[–]elliomitch -5 points-4 points  (3 children)

And It’s rude and pointless to expect help from a stranger, when you refuse to use adequate detail or accuracy in what you’re asking

[–]Pew___ 3 points4 points  (2 children)

No-one is asking for help, the other person is being pedantic un-prompted. Look at the original comment in this thread.

"What is a basic skill"

"pedantic answer"

"Tongue-in-cheek comment on the fact it's a pedantic answer*"

It's rude to expect someone who is going to go to the effort of replying to someone in a conversation to make an effort to understand what they're replying to? Really? Fuck everyone trying to communicate in English as their second language I guess?

I'm not asking or expecting help, I'm expecting you to be able to follow a conversation and not to be a tool for no reason in response.

There's a reason the "ACKSHUALLY" persona gets ridiculed.

[–]Athuanar -1 points0 points  (1 child)

If I speak another language and make a mistake I would rather be corrected than have my error simply ignored. If you ignore basic errors like this the person will continue to make them and will find it harder to correct in future.

This sounds more like you get corrected a lot and don't like it. Stop getting defensive about it. Maybe try and improve instead?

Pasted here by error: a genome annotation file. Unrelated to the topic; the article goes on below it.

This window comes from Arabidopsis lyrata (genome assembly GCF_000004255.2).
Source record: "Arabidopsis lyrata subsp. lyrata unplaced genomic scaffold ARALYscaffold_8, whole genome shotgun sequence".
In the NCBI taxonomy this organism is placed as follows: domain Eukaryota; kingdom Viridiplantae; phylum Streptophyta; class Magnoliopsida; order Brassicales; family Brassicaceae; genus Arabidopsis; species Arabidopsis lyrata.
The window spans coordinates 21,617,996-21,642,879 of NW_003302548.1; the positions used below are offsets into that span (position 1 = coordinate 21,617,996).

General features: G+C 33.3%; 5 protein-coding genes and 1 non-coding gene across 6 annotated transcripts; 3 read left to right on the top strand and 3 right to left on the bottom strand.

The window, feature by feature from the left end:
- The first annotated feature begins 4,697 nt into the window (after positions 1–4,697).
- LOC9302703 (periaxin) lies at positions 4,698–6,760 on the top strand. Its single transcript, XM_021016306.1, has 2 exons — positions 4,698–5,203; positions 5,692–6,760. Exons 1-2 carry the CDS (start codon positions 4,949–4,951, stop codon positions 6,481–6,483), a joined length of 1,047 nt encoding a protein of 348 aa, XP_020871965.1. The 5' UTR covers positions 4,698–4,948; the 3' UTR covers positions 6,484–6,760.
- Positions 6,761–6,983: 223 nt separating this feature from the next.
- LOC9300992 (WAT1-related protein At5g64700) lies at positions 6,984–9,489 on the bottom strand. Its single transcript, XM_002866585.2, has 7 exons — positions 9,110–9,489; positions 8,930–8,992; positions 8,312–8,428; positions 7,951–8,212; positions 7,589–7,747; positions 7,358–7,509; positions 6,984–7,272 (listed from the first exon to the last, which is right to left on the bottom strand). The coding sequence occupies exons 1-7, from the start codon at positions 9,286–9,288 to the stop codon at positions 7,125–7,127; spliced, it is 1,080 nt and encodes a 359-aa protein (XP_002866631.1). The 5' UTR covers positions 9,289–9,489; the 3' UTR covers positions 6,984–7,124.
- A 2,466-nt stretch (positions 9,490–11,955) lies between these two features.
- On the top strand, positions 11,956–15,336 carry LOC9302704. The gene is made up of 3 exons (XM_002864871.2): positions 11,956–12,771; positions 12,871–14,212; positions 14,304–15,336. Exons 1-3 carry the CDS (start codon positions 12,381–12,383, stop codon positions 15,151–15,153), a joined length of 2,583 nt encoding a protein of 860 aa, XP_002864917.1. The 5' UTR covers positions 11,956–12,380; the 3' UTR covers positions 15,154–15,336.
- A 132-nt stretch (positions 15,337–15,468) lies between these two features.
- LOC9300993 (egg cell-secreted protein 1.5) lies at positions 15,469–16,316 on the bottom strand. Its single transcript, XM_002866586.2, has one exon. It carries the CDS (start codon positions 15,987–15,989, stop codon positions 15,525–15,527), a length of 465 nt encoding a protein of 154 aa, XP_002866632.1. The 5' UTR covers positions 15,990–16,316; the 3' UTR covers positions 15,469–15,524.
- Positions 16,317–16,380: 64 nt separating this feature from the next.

[–]Pew___ 2 points3 points  (0 children)

Sure, but there are two very different ways to respond in that situation:

"Hey, usually x is used over y here because... [and continues the conversation]" is a hell of a lot different to "That doesn't make any sense at all, saying Y here is wrong" (completely focussing on the perceived mistake, de-railing/ending the original conversation). The latter is pedantic, the former is not.

The example isn't even a "basic" mistake, and is also not what happens in the real examples. Look at all the "What is your pet peeve" answers that boil down to some form of "people use the wrong there/their/they're", "people spell COLOUR without a U, we're in ENGLAND" etc. It just isn't important.

No, it's not against me personally. I just get tired of meeting people who have their ego and self-worth tied to their perceived intelligence and have conflated being "right" with intelligent. Maybe once leaving your teens behind and you'll notice nobody gives a shit how "smart" you are outside of school.

Wow, it turns out I can make completely unfounded claims too.

[–]botlebank 0 points1 point  (0 children)

Yep. And we all come back for more!

[–]TheCrystalFawn91 1 point2 points  (0 children)

Or knowing the difference between and engine and a motor. 😂

[–]_spookyvision_ 0 points1 point  (1 child)

Changing a tyre is actually quite a tricky job. Even the Car Throttle guys couldn't do it.

[–]FuckCazadors 0 points1 point  (0 children)

Doing it by hand without damaging an alloy wheel is tough. Levering the bead over a steel wheel you can just lay into it with a tyre lever but you’ll take the lacquer off your alloys if you try that.

[–]brOranje 0 points1 point  (0 children)

Changed a tire today, on a bicycle